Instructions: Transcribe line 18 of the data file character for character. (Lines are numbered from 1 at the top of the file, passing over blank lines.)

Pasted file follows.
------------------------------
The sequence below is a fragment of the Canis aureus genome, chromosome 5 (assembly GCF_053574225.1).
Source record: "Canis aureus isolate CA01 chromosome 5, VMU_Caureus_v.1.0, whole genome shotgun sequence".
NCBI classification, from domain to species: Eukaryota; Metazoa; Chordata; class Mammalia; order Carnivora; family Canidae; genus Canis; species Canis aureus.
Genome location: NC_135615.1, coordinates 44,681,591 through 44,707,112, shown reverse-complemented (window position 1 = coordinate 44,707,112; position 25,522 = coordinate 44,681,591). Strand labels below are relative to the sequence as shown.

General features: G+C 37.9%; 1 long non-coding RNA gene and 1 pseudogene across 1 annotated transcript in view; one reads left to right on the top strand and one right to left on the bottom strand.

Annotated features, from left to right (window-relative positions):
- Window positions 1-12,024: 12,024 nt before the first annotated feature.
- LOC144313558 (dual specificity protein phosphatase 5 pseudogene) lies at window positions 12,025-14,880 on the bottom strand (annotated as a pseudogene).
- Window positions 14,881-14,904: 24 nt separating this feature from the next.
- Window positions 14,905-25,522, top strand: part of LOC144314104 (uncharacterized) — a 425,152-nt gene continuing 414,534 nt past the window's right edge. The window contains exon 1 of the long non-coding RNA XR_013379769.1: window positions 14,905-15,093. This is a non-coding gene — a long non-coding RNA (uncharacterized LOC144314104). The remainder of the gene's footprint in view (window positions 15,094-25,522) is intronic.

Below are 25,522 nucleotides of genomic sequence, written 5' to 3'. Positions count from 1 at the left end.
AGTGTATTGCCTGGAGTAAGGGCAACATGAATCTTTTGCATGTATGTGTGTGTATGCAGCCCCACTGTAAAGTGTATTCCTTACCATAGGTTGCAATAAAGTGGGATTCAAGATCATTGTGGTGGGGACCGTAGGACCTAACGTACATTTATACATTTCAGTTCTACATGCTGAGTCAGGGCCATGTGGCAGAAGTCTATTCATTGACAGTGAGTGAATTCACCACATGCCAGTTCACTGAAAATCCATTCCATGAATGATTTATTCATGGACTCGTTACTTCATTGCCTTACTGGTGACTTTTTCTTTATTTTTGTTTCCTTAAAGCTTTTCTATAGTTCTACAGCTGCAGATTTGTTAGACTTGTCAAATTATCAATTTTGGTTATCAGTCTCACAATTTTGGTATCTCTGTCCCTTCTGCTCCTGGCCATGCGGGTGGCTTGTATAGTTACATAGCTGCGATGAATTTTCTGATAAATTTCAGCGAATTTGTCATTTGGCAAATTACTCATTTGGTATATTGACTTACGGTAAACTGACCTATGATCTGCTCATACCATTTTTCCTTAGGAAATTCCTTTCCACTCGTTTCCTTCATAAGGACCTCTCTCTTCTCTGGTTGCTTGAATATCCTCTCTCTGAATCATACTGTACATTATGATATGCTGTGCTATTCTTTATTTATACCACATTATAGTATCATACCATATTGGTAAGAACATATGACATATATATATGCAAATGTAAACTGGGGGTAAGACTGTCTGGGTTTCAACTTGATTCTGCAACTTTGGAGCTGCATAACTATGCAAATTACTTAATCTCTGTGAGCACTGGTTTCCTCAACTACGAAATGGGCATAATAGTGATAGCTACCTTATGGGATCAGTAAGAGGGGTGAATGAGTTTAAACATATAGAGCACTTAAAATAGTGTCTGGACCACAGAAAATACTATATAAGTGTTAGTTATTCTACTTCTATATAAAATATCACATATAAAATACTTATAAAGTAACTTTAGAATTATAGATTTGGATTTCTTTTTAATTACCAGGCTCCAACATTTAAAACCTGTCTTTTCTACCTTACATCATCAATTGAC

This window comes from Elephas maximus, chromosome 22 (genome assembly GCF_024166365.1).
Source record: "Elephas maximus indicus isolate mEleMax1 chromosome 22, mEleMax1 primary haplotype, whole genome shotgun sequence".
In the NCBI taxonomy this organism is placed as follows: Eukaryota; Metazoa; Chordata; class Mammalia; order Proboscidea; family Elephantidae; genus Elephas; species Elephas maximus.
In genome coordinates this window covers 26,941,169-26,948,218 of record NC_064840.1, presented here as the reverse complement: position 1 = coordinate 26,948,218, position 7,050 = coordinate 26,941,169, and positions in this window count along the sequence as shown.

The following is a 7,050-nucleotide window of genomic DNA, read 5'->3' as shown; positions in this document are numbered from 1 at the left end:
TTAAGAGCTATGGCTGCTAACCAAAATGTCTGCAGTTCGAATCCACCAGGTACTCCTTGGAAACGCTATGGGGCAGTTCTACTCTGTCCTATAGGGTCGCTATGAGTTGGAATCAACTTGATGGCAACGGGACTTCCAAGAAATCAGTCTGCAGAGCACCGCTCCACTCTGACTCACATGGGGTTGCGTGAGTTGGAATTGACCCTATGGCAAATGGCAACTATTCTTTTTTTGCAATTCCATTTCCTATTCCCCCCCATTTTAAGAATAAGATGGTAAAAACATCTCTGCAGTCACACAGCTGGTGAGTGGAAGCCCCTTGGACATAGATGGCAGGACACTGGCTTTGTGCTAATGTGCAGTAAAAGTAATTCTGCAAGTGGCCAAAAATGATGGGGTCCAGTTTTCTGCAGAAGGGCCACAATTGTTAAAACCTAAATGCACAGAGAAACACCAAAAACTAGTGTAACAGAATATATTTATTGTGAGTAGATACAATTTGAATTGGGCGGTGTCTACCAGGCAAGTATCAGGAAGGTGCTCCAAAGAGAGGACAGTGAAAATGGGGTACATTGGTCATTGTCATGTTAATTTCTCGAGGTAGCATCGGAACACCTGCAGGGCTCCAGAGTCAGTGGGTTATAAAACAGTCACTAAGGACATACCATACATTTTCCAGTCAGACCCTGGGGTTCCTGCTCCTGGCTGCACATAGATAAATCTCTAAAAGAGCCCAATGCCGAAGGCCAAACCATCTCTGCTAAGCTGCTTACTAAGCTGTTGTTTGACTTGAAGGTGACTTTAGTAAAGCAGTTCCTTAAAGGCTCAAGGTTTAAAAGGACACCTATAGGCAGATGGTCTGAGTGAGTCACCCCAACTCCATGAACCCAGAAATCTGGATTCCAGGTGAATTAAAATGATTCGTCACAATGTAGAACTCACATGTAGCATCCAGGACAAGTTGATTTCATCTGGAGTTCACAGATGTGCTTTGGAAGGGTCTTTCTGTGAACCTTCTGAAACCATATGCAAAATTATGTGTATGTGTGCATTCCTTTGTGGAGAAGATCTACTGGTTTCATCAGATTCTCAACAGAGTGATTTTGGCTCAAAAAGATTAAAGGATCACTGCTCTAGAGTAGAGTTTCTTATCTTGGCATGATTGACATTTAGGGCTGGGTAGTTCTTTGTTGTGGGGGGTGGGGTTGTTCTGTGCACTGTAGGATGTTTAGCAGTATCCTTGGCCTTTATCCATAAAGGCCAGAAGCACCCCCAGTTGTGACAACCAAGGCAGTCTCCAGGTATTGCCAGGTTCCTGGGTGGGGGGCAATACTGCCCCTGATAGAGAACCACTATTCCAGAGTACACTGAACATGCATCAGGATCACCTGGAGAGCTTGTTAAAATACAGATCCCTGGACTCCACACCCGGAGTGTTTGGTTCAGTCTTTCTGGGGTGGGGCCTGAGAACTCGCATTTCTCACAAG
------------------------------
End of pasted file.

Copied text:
TTAAGAGCTATGGCTGCTAACCAAAATGTCTGCAGTTCGAATCCACCAGGTACTCCTTGGAAACGCTATGGGGCAGTTCTACTCTGTCCTATAGGGTCGCTATGAGTTGGAATCAACTTGATGGCAACGGGACTTCCAAGAAATCAGTCTGCAGAGCACCGCTCCACTCTGACTCACATGGGGTTGCGTGAGTTGGAATTGACCCTATGGCAAATGGCAACTATTCTTTTTTTGCAATTCCATTTCCTATTCCCCCCCATTTTAAGAATAAGATGGTAAAAACATCTCTGCAGTCACACAGCTGGTGAGTGGAAGCCCCTTGGACATAGATGGCAGGACACTGGCTTTGTGCTAATGTGCAGTAAAAGTAATTCTGCAAGTGGCCAAAAATGATGGGGTCCAGTTTTCTGCAGAAGGGCCACAATTGTTAAAACCTAAATGCACAGAGAAACACCAAAAACTAGTGTAACAGAATATATTTATTGTGAGTAGATACAATTTGAATTGGGCGGTGTCTACCAGGCAAGTATCAGGAAGGTGCTCCAAAGAGAGGACAGTGAAAATGGGGTACATTGGTCATTGTCATGTTAATTTCTCGAGGTAGCATCGGAACACCTGCAGGGCTCCAGAGTCAGTGGGTTATAAAACAGTCACTAAGGACATACCATACATTTTCCAGTCAGACCCTGGGGTTCCTGCTCCTGGCTGCACATAGATAAATCTCTAAAAGAGCCCAATGCCGAAGGCCAAACCATCTCTGCTAAGCTGCTTACTAAGCTGTTGTTTGACTTGAAGGTGACTTTAGTAAAGCAGTTCCTTAAAGGCTCAAGGTTTAAAAGGACACCTATAGGCAGATGGTCTGAGTGAGTCACCCCAACTCCATGAACCCAGAAATCTGGATTCCAGGTGAATTAAAATGATTCGTCACAATGTAGAACTCACATGTAGCATCCAGGACAAGTTGATTTCATCTGGAGTTCACAGATGTGCTTTGGAAGGGTCTTTCTGTGAACCTTCTGAAACCATATGCAAAATTATGTGTATGTGTGCATTCCTTTGTGGAGAAGATCTACTGGTTTCATCAGATTCTCAACAGAGTGATTTTGGCTCAAAAAGATTAAAGGATCACTGCTCTAGAGTAGAGTTTCTTATCTTGGCATGATTGACATTTAGGGCTGGGTAGTTCTTTGTTGTGGGGGGTGGGGTTGTTCTGTGCACTGTAGGATGTTTAGCAGTATCCTTGGCCTTTATCCATAAAGGCCAGAAGCACCCCCAGTTGTGACAACCAAGGCAGTCTCCAGGTATTGCCAGGTTCCTGGGTGGGGGGCAATACTGCCCCTGATAGAGAACCACTATTCCAGAGTACACTGAACATGCATCAGGATCACCTGGAGAGCTTGTTAAAATACAGATCCCTGGACTCCACACCCGGAGTGTTTGGTTCAGTCTTTCTGGGGTGGGGCCTGAGAACTCGCATTTCTCACAAG